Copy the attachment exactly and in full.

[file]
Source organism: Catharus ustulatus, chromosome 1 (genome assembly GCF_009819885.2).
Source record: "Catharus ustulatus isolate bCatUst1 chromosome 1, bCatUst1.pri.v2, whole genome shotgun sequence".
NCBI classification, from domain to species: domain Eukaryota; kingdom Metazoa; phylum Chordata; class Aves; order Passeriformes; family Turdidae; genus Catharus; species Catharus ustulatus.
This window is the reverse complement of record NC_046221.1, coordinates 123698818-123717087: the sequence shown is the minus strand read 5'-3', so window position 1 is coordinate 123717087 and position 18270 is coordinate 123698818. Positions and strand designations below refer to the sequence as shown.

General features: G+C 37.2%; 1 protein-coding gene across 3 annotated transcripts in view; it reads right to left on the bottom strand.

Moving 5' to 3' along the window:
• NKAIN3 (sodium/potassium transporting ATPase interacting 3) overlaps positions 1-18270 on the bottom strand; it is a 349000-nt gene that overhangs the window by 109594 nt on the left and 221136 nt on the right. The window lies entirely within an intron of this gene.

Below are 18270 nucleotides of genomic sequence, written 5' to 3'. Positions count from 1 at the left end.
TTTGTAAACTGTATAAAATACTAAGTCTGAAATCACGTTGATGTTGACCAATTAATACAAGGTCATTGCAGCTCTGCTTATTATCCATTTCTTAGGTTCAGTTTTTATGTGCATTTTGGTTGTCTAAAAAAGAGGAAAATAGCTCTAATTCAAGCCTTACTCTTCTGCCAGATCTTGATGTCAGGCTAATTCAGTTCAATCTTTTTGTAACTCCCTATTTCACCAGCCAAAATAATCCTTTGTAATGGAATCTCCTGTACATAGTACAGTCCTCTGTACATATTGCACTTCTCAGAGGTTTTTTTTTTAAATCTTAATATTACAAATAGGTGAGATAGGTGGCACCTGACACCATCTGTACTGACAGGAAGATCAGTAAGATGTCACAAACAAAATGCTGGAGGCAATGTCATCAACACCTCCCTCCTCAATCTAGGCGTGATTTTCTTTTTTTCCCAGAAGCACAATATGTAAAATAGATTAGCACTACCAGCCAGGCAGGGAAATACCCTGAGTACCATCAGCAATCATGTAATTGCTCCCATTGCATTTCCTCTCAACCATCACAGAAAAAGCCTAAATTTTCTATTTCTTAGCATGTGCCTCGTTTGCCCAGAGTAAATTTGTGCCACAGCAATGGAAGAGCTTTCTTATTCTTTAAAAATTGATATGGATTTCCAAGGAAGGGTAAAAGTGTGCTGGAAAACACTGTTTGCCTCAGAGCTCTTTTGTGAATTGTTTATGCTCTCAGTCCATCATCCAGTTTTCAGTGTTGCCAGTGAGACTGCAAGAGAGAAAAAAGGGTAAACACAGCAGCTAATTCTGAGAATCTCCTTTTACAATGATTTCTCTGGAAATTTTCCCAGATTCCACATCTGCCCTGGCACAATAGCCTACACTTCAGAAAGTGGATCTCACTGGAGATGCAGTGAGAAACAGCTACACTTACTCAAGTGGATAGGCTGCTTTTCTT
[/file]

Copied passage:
Source organism: Catharus ustulatus, chromosome 1 (genome assembly GCF_009819885.2).
Source record: "Catharus ustulatus isolate bCatUst1 chromosome 1, bCatUst1.pri.v2, whole genome shotgun sequence".
NCBI classification, from domain to species: domain Eukaryota; kingdom Metazoa; phylum Chordata; class Aves; order Passeriformes; family Turdidae; genus Catharus; species Catharus ustulatus.
This window is the reverse complement of record NC_046221.1, coordinates 123698818-123717087: the sequence shown is the minus strand read 5'-3', so window position 1 is coordinate 123717087 and position 18270 is coordinate 123698818. Positions and strand designations below refer to the sequence as shown.

General features: G+C 37.2%; 1 protein-coding gene across 3 annotated transcripts in view; it reads right to left on the bottom strand.

Moving 5' to 3' along the window:
• NKAIN3 (sodium/potassium transporting ATPase interacting 3) overlaps positions 1-18270 on the bottom strand; it is a 349000-nt gene that overhangs the window by 109594 nt on the left and 221136 nt on the right. The window lies entirely within an intron of this gene.

Below are 18270 nucleotides of genomic sequence, written 5' to 3'. Positions count from 1 at the left end.
TTTGTAAACTGTATAAAATACTAAGTCTGAAATCACGTTGATGTTGACCAATTAATACAAGGTCATTGCAGCTCTGCTTATTATCCATTTCTTAGGTTCAGTTTTTATGTGCATTTTGGTTGTCTAAAAAAGAGGAAAATAGCTCTAATTCAAGCCTTACTCTTCTGCCAGATCTTGATGTCAGGCTAATTCAGTTCAATCTTTTTGTAACTCCCTATTTCACCAGCCAAAATAATCCTTTGTAATGGAATCTCCTGTACATAGTACAGTCCTCTGTACATATTGCACTTCTCAGAGGTTTTTTTTTTAAATCTTAATATTACAAATAGGTGAGATAGGTGGCACCTGACACCATCTGTACTGACAGGAAGATCAGTAAGATGTCACAAACAAAATGCTGGAGGCAATGTCATCAACACCTCCCTCCTCAATCTAGGCGTGATTTTCTTTTTTTCCCAGAAGCACAATATGTAAAATAGATTAGCACTACCAGCCAGGCAGGGAAATACCCTGAGTACCATCAGCAATCATGTAATTGCTCCCATTGCATTTCCTCTCAACCATCACAGAAAAAGCCTAAATTTTCTATTTCTTAGCATGTGCCTCGTTTGCCCAGAGTAAATTTGTGCCACAGCAATGGAAGAGCTTTCTTATTCTTTAAAAATTGATATGGATTTCCAAGGAAGGGTAAAAGTGTGCTGGAAAACACTGTTTGCCTCAGAGCTCTTTTGTGAATTGTTTATGCTCTCAGTCCATCATCCAGTTTTCAGTGTTGCCAGTGAGACTGCAAGAGAGAAAAAAGGGTAAACACAGCAGCTAATTCTGAGAATCTCCTTTTACAATGATTTCTCTGGAAATTTTCCCAGATTCCACATCTGCCCTGGCACAATAGCCTACACTTCAGAAAGTGGATCTCACTGGAGATGCAGTGAGAAACAGCTACACTTACTCAAGTGGATAGGCTGCTTTTCTT